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Labour members launch Green New Deal inspired by US activists

Labour members have launched a grassroots campaign to push the party to adopt a radical Green New Deal to transform the UK economy, tackle inequality and address the escalating climate crisis. The group, inspired by the success of the Sunrise Movement and the Democratic congresswoman Alexandria Ocasio-Cortez in the US, is calling on Labour to commit to radical action to decarbonise the UK economy within a decade. A spokesperson for the group, called Labour for a Green New Deal, said: “Climate change is fundamentally about class, because it means chaos for the many while the few profit. “We’re starting a campaign to put the labour movement at the forefront of a green transformation in Britain, and to build grassroots support for a Green New Deal within the Labour party.” The campaign is calling for a region-specific green jobs guarantee, a significant expansion of public ownership and democratic control of industry, as well as mass investment in public infrastructure. The group intends to put pressure on the party to fulfil those pledges in the run-up to the Labourconference in September. Leading members of the group recently met Zack Exley, an adviser to Ocasio-Cortez and a co-founder of the progressive group the Justice Democrats, to learn from the success of the Green New Deal campaign in the US. They are also in discussions with founding members of the Sunrise Movement, the youth-led group linked with Ocasio-Cortez that has been at the forefront of the US campaign for a Green New Deal. The spokesperson said: “As Alexandria Ocasio-Cortez and the Sunrise Movement have argued in the US, a Green New Deal shouldn’t just be about decarbonising our economy; it should be a radical vision for a healthier, happier and more prosperous society. “According to the IPCC [Intergovernmental Panel on Climate Change], we may only have 11 years left to limit the worst of the climate crisis. But that’s 11 years in which we could change everything.”

Greg Clark accused of misleading MPs over £61m payment to Nissan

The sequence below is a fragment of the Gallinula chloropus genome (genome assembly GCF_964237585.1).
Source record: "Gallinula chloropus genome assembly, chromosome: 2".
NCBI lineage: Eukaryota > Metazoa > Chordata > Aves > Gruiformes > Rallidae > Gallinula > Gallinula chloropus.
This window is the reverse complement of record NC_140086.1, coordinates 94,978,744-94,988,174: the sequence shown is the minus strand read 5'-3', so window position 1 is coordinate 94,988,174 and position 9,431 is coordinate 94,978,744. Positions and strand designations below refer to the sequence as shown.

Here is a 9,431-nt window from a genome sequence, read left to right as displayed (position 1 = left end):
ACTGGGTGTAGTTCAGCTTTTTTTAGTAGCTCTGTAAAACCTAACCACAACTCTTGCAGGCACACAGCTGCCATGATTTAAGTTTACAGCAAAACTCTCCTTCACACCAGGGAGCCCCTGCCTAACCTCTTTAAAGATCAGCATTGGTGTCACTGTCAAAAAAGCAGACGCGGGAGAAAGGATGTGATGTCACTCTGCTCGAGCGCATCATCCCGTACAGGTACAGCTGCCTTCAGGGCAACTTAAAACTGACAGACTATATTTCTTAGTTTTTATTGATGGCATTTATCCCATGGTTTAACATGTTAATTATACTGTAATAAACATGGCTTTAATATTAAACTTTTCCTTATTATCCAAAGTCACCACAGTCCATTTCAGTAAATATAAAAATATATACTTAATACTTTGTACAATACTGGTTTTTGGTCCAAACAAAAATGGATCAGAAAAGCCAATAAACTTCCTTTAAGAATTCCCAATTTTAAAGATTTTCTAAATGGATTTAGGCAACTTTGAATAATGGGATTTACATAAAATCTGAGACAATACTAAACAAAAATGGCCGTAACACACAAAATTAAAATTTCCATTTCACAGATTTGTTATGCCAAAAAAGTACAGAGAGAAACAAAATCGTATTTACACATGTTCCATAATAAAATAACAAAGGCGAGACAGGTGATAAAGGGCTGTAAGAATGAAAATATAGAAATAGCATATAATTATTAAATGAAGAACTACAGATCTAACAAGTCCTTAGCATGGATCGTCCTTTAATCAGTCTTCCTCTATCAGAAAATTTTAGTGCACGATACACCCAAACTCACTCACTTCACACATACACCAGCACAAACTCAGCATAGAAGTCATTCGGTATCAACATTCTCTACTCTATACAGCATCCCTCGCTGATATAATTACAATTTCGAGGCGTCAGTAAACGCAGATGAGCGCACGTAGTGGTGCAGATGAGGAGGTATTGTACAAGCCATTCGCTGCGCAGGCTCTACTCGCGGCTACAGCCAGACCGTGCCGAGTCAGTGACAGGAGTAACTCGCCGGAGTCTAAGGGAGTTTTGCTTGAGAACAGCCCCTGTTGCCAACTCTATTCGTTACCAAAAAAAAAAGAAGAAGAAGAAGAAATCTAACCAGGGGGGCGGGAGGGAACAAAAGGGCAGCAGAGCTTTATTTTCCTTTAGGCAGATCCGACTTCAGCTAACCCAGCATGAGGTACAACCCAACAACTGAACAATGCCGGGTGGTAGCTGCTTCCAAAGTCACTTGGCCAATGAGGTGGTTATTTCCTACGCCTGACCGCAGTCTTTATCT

Labour has accused the business secretary, Greg Clark, of misleading MPs by failing to tell parliament that a £61m package of state aid had been granted to Nissan, despite assuring the Commons that he would do so. Rebecca Long-Bailey, the shadow business secretary, said that as a result the cabinet minister had “dodged scrutiny” over the promises he had made to Nissan in October 2016 to boost manufacturing in Sunderland after Brexit. The business secretary promised MPs from the floor of the Commons that any offer of taxpayer support for Nissan would ultimately be reported to parliament once it had formally been agreed, in remarks seized upon by Labour. Clark said on 31 October 2016 that all proposals for state aid were “subject to rigorous external scrutiny” by the independent Industrial Development Advisory Board (IDAB) and were reported on to parliament. A package worth £61m was ultimately granted to Nissan in June 2018, but it was kept secret until earlier this month, when the Japanese car maker changed its mind, and decided it would not make the X-Trail SUV in Sunderland after all. Car makers have repeatedly warned of the dangers of a no-deal Brexit, with Ford and Toyota and the trade body the Society of Motor Manufacturers and Traders among those who have gone public with their concerns. Last week, Rachel Reeves, the chair of the business select committee, extracted a promise from Clark that he would in future notify the committee every time a company had been granted a state aid package. A total of £150m in state aid to car makers, including Toyota, Ford and BMW has also been granted without MPs being made aware of them, in a wide-ranging programme to help key manufacturers retain confidence in the UK after the country leaves the European Union. Richard Harrington, a junior business minister, confirmed in a written answer that while the £61m package was scrutinised by the IDAB, parliament was not notified. Justifying Clark’s decision, Harrington said: “Only if the secretary of state wished to act contrary to the board’s recommendation (which was not the case with the Nissan award), he shall (if the board [the IDAB] requests) lay a statement before parliament.” The junior minister added: “There is no obligation to do so when he acts in accordance with their recommendation.”